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Integrating a brand into your TV series can offset production costs and put more money on screen – and the process isn’t as arduous as you might think

There are a lot of myths about brand integration in TV. A popular one is that it is the same as product placement (it’s not). Another is that advertisers set out to compromise your story (they don’t).

Caressa douglas

Caressa Douglas

A third is that brands will underwrite the cost of your TV series (they won’t). The truth is that integrating a brand into your TV series can offset production costs and is a very straightforward process. Unlike product placement, in which a cereal box, can of fizzy drink or luxury car is visible on screen, brand integration involves a product becoming central to a programme’s storyline.


This could be a drama set in a pizza restaurant chain, for example, or a sitcom character choosing a particular brand of video game console. With the rise of content globalisation (aided by the growth in SVoD platforms on OTT), advertisers are keen on brand integration. Importantly, they are also keen to make it work.

“Brands understand that a good story is entertaining and will connect with audiences,” says Caressa Douglas, senior vice president, content and branded integration at Branded Entertainment Network (BEN).

“They also understand that if they’re integrating their brand well, the audience will connect with their brand in an organic and emotional way. Brands are not out to commercialise content when they participate with entertainment properties. They still have commercials to do that.”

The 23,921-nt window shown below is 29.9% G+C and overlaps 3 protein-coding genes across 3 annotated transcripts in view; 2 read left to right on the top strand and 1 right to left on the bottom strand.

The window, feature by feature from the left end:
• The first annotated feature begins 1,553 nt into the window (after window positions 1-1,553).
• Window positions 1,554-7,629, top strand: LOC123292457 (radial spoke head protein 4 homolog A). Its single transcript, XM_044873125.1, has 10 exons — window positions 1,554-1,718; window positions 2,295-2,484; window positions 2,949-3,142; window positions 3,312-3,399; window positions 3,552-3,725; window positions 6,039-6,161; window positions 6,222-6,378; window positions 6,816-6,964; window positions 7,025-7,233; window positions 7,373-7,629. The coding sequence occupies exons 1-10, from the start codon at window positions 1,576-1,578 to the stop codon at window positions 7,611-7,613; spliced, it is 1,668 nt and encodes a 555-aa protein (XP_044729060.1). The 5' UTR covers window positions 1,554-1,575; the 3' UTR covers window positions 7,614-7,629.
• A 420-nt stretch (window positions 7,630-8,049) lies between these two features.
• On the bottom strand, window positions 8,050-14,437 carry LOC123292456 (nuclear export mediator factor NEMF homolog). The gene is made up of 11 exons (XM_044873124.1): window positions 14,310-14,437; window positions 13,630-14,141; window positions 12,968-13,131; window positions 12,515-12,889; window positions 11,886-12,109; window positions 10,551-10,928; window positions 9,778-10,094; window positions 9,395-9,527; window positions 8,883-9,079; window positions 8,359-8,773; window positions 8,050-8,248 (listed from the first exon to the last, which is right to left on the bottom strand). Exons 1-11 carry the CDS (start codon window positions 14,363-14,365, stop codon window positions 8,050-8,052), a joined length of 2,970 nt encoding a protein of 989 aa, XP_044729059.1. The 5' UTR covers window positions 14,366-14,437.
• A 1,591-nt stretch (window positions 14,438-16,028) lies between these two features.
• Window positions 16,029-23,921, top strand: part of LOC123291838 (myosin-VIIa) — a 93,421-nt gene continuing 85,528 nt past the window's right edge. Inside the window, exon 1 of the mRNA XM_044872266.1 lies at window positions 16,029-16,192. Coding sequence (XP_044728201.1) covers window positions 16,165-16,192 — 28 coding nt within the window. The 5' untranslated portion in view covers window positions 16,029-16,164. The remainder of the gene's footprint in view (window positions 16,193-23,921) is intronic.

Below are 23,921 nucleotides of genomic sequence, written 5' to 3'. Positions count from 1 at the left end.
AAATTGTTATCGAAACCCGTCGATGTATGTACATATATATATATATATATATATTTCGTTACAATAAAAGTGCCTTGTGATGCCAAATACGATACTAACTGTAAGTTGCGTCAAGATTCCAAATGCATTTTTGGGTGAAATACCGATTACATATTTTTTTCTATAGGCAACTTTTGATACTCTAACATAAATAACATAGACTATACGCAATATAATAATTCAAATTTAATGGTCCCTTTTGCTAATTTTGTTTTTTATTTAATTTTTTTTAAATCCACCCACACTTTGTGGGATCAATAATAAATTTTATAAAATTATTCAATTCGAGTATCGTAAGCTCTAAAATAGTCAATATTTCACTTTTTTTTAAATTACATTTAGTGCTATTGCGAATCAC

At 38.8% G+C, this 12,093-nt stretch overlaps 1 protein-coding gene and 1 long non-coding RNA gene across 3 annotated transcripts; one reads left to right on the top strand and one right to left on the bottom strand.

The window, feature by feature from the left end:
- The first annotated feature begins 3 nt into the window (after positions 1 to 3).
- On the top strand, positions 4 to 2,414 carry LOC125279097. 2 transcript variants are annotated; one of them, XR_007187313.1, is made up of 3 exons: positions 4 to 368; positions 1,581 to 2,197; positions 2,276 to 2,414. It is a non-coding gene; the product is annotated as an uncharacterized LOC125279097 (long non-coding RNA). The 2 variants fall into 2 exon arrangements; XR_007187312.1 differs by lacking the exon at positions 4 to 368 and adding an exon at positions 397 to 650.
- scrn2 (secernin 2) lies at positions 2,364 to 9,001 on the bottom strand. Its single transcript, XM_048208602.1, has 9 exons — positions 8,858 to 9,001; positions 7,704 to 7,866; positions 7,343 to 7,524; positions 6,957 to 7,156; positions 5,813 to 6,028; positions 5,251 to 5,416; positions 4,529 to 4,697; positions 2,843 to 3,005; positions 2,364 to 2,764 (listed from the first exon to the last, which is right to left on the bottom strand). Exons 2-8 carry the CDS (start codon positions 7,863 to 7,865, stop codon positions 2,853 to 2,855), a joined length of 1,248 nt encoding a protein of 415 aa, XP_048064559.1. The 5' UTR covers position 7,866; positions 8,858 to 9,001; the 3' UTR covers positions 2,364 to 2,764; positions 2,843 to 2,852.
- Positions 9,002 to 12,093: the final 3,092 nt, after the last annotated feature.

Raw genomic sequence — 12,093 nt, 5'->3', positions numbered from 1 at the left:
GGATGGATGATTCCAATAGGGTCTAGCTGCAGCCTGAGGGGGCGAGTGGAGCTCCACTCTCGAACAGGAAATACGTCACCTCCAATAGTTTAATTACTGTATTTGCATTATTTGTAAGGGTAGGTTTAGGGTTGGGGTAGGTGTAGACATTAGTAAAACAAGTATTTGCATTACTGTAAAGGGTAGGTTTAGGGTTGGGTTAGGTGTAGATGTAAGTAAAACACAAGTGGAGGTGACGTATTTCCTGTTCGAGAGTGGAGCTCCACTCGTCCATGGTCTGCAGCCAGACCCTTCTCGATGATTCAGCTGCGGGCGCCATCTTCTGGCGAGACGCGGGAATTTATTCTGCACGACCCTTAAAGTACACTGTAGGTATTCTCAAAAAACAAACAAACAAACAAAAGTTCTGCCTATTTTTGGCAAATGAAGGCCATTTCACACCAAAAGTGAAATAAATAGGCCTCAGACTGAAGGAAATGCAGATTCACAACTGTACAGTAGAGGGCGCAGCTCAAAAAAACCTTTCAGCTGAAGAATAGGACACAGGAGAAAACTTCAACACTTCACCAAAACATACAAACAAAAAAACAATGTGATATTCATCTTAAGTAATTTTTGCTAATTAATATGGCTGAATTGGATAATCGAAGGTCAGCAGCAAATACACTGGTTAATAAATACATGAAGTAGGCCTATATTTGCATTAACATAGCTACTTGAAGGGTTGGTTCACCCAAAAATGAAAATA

Douglas and her team at BEN have executed successful brand integrations for General Motors, Heineken, Dunkin Brands, Microsoft/ Xbox, Honda, Hyundai, and Dyson. While the benefit for the brand is clear, the upside for the producer is the ability to empower their story and budget.

“Brands are putting in six-digit offers for drama,” Douglas reveals.

“That could deliver song rights, an additional day of shooting or aerial footage. Brand dollars help increase the ability to deliver really high-quality content. We’re adding to those budgets so that producers can tell a better story.”

Douglas’ advice to producers who want a piece of the brand integration action is straightforward: listen, be genuine and do your homework.

“Look at a script and find the opportunities that make sense for a brand,” she suggests. “Ask, what brands do you like? What brands have you seen participating elsewhere? Then find a partner who can negotiate on your behalf. And when you come to the table, be honest about what you’re trying to do. If it’s not going to work for either party, just be real and say: ‘Thanks, but no thanks.’ Brands are not forcing creatives to do something with them.”

“We like to work with producers and broadcasters from the point that a project is being greenlit. We understand the decision-making process and can help them navigate past any obstacles.”

Caressa Douglas, Branded Entertainment Network 

But what of the suggestion that a commercial brand’s involvement will compromise a story or the project’s artistic integrity?

“There is so much content out there, and so many interested brands, that there is something for everyone – so no one should have to compromise,” she asserts. “If a content creator is compromising, it will only hurt their project and therefore the brand. If a brand is too forceful, there is a disruptive moment for the audience, and that bodes badly for the brand.”

Producers concerned that having a commercial partner will increase their workload can rest easy too, says Douglas. While some brands, especially automotive ones, are mindful of safety regulations and other relevant guidelines, and can therefore take longer to make decisions, risk-taking brands move quickly.

Technology firms, in particular, are happy to ‘shoot from the hip’. The important thing is to start the integration process early and work with a reputable partner.

“We like to work with producers and broadcasters, or whoever has the IP, from the point that a project is being greenlit,” says Douglas.

“This gives us enough time to ensure that everything goes smoothly, especially if we are working with a brand that is not familiar with entertainment marketing. We understand the decision-making process and can help producers to navigate past any obstacles.”

Caressa Douglas will chair Moving Stories Forward Through Successful Brand Partnerships at the Edinburgh International Television Festival on Thursday 24 August at 2:35pm in The Tinto, Level 0